WASHINGTON (Fortune) -- With the impending retirement of Federal Reserve Vice-Chair Don Kohn, it's time for President Obama to get serious finally about filling some long-empty seats at the Fed.
In June three out of seven spots on the board will be open. Incredibly, one of those seats has been empty since August 31, 2008 when Frederic Mishkin stepped down (uncanny timing on his part, considering the financial crisis that soon followed).
So who will Obama pick? There are a few issues to consider going into the search. One is that upon Kohn's retirement, Bernanke will be the only board member with a Ph.D. in economics. Of the remaining board members, Kevin Warsh and Daniel Tarullo have law degrees, and Elizabeth Duke has an M.B.A. While it's a good mix of backgrounds, Obama will probably want another person with heavy-duty expertise in monetary policy.
Another consideration is geographic diversity. The board now is weighted towards people from New York and Washington. "Can we get someone from west of the Appalachia?" asks Michael Brandl, a senior lecturer at the University of Texas at Austin's McCombs School of Business.
Treasury Secretary Tim Geithner and Chief Economic Adviser Larry Summers are leading the search. Here's who they're likely to look at:
Working alongside Geithner and Summers already, Christina Romer has kept a somewhat low profile as chair of Obama's Council of Economic Advisers. But like Bernanke, she built a star academic career studying the Great Depression. Romer did groundbreaking work showing how monetary policy -- specifically the decision to abandon the gold standard -- played a huge role in the U.S.'s recovery from the crisis.
Romer's husband David Romer is also a possibility, though probably a dark horse candidate. A master macroeconomist, he and his wife have co-written papers before. He's a good idea "if [the White House] wants to keep Christina but they want to have her ideas at the Fed," says Garett Jones, associate professor of economics at George Mason University.
Also from the academic camp, macroeconomist Michael Woodford from Columbia University is a leading monetary theorist who co-authored the seminal book, Interest and Prices: Foundations of a Theory of Monetary Policy. "He literally wrote the book on modern macro," says Jones.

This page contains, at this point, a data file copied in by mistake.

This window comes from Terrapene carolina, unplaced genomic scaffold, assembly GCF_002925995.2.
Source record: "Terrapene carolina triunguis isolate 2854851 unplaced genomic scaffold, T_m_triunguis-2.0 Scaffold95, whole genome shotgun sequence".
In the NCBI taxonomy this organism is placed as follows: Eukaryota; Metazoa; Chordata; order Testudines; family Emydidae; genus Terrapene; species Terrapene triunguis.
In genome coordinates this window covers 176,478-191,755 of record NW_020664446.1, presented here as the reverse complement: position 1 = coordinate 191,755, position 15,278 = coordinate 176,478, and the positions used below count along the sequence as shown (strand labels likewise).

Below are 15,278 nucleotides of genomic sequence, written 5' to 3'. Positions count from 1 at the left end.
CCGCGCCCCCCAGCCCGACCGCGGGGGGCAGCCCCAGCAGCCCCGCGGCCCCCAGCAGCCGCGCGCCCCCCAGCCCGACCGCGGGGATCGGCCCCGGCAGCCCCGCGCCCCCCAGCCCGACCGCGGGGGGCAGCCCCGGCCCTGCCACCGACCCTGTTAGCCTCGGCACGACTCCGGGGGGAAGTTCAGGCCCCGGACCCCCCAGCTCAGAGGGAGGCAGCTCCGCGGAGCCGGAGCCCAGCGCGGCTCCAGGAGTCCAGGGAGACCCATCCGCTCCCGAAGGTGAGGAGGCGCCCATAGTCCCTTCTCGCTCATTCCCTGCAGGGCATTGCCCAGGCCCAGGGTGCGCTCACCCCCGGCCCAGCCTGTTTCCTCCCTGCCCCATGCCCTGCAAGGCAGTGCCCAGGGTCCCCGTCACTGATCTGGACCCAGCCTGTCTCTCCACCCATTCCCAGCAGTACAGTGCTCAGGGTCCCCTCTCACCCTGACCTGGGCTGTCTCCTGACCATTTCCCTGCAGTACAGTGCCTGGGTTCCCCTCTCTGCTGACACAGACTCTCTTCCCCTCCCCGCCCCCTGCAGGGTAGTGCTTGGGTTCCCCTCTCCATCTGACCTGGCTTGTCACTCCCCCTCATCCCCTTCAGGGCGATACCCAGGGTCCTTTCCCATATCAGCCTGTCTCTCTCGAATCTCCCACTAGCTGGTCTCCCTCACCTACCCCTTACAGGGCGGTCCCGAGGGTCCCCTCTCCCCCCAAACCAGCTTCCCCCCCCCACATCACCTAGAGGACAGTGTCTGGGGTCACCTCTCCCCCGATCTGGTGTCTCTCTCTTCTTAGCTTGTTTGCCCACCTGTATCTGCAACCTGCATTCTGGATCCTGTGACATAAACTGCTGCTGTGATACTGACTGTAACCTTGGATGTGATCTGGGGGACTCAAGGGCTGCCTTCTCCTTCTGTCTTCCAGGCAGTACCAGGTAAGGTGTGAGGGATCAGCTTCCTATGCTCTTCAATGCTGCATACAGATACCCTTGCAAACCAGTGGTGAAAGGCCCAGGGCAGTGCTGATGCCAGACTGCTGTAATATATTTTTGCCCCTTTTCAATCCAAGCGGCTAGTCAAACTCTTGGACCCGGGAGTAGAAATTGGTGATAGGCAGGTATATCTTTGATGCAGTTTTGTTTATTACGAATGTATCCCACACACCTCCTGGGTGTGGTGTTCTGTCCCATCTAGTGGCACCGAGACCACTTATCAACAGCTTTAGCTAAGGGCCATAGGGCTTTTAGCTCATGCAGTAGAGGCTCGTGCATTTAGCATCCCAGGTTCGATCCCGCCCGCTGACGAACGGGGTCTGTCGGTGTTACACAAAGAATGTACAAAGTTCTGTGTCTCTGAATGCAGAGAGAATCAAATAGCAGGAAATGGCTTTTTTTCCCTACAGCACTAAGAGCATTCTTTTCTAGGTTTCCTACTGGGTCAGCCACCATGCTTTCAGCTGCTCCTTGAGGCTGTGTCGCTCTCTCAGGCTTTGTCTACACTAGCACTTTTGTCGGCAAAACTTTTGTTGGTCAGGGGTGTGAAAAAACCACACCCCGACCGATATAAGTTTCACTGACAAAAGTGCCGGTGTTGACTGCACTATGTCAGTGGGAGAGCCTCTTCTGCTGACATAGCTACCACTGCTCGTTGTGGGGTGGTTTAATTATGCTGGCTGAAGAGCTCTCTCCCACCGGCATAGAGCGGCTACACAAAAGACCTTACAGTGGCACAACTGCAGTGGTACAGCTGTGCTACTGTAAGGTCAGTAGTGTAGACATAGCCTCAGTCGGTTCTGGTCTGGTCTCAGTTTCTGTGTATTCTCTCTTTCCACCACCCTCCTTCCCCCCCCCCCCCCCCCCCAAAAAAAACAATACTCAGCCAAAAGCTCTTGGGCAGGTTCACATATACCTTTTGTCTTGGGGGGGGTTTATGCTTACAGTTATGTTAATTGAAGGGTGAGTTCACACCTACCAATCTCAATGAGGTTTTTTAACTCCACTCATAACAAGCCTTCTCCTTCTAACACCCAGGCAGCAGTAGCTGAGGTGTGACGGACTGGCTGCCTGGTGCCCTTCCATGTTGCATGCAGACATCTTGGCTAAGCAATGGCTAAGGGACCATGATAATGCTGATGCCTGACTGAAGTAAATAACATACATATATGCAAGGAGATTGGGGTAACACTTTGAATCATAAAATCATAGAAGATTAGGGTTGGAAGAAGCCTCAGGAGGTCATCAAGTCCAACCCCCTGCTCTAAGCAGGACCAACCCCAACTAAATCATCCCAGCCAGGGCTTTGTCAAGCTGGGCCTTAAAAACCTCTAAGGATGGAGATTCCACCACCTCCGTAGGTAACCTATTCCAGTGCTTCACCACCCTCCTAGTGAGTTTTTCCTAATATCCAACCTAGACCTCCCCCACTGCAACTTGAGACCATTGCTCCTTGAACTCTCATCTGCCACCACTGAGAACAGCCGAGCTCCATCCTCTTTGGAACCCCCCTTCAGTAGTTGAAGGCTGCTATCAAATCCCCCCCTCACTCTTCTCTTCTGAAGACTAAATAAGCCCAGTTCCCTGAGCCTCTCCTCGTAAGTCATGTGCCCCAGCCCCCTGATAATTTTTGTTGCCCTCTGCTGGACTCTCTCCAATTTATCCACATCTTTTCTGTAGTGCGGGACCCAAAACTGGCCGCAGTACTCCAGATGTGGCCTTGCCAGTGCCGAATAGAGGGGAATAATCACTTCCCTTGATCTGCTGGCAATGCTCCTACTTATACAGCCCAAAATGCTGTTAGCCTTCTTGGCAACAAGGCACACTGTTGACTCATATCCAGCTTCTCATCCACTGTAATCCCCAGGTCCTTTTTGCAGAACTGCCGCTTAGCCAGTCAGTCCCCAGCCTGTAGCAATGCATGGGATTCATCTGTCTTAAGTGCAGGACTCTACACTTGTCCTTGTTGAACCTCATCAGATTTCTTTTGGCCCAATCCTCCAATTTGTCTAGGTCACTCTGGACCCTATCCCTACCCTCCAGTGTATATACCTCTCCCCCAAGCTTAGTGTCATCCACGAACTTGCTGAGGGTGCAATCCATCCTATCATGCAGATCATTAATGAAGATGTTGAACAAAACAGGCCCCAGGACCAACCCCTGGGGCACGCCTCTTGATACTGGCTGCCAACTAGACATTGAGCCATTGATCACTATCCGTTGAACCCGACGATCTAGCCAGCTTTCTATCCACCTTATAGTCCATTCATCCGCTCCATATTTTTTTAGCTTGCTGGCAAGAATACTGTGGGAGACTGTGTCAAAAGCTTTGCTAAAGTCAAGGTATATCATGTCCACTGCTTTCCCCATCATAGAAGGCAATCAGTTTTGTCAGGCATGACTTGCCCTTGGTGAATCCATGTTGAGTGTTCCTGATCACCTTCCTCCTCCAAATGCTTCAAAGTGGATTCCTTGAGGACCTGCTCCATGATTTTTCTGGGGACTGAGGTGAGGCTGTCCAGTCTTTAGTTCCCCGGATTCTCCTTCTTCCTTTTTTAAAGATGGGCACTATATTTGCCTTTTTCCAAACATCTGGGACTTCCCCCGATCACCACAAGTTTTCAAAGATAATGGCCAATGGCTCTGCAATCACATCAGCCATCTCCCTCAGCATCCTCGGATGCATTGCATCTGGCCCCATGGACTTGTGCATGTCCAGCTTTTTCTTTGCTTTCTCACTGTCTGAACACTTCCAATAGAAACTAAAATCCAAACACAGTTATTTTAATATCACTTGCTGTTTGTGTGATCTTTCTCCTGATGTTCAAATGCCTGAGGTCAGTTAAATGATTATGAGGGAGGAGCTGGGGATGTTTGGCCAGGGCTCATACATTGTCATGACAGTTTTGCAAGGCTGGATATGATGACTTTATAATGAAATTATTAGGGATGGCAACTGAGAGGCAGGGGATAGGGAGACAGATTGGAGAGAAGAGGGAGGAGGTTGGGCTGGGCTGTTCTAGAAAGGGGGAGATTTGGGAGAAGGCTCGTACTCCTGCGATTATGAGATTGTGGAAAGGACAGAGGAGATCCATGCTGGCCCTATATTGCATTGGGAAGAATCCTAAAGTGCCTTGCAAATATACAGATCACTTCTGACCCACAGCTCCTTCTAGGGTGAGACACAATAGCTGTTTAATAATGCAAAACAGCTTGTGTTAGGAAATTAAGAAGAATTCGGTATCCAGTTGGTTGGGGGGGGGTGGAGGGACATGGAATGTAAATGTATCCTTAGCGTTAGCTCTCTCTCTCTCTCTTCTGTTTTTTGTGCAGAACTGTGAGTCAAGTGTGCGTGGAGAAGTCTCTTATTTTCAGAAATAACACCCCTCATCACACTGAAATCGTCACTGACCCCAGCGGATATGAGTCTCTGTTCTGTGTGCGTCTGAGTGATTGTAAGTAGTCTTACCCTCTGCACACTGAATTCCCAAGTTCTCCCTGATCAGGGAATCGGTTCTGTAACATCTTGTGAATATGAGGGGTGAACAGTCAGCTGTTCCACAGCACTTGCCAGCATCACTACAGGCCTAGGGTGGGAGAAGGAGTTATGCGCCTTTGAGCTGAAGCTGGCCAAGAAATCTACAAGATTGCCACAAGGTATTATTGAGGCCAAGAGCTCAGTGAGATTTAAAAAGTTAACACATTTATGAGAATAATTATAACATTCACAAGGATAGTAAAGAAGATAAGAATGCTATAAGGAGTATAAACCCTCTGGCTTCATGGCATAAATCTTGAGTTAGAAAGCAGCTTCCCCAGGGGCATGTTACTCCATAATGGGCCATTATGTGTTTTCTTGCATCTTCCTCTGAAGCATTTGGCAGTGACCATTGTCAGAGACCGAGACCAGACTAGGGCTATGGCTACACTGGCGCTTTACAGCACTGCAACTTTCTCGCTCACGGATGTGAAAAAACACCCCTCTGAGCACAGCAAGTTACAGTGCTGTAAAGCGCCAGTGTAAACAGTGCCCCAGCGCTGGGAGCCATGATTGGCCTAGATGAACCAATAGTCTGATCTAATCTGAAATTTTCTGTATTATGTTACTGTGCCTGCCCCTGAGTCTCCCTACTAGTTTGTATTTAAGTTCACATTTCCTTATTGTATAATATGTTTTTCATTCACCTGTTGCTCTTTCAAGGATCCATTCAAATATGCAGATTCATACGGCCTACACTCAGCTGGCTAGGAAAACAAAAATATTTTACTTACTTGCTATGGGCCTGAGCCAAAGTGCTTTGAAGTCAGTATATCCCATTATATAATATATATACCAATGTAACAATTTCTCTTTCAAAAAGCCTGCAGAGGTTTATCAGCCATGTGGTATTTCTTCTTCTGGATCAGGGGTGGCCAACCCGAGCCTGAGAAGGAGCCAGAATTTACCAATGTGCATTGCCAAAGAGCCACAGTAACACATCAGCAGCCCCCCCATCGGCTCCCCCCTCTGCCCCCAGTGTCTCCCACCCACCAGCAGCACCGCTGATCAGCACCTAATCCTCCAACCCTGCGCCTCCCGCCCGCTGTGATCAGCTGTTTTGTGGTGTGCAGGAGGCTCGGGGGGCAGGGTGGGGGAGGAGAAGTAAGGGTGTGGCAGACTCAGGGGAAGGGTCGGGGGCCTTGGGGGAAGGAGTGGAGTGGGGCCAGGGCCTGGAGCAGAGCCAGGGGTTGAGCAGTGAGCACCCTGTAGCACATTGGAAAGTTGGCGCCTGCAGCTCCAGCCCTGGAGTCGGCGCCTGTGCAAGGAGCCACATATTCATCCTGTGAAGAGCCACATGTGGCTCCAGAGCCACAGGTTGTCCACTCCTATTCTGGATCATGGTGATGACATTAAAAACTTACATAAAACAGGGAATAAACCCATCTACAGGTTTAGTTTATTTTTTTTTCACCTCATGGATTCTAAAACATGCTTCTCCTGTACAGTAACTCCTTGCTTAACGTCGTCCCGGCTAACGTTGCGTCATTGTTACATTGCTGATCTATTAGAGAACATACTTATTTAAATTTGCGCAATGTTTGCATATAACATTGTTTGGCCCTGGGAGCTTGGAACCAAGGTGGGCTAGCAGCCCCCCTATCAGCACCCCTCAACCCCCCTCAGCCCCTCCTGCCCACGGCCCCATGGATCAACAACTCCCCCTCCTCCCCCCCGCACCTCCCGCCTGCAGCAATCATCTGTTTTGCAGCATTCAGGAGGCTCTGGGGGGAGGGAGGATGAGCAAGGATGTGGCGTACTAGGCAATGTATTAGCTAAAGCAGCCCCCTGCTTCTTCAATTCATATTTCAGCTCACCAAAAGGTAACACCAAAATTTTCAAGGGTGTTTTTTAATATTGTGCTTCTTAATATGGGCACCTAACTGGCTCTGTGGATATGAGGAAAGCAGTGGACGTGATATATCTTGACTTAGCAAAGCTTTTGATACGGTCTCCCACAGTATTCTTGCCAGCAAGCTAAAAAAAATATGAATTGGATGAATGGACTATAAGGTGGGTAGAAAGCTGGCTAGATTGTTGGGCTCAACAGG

Inside the Federal Reserve already, Brian Madigan holds Kohn's former job, director for monetary affairs. This means that Madigan tracks financial market conditions and watches out for what the Treasury and Fed are doing all the time. Plus, Madigan has been working at the Fed since 1983. "He wouldn't be a bad idea," says Brandl. "If you take out Bernanke, they've only got a handful of years of experience."
In another vote for experience, Obama could very well tap Roger Ferguson, a former vice-chair of the board who's now president and CEO of TIAA-CREF. Ferguson is an expert in bank payment systems; for instance he understands how banks make big financial transactions electronically. "If FDIC wants to shut down a big bank," says Jones, "they're going to call someone a lot like him."
Janet Yellen, president of the Federal Reserve Bank of San Francisco, is another name that often makes the shortlist. Any nominee would probably face some political headwinds -- the Federal Reserve has become a favorite punching bag on the Hill -- and Yellen could be a palatable choice for Democrats.
"She's a centrist, but she's on the dovish side of centrist," says Michael Hanson, an economist at Bank of America Merrill Lynch. In other words, Yellen is likely to be more hesitant to yank up interest rates if the economy is still recovering slowly and unemployment remains high.
Given the general acknowledgement of his intelligence, Summers could wind up recommending himself (evoking memories of Dick Cheney's running mate search for George W. Bush). There is, of course, the question of his notoriously thorny personality -- Obama may want the smoothest possible confirmation process so he can fill these slots quickly.
With three openings, there's plenty of room to introduce some new names -- perhaps someone who won't appear on any Fed watcher's list. As Brandl points out, few had heard of Warsh before his appointment. "Don't look for a superstar," he advises. "Look for someone who's got their head screwed on straight."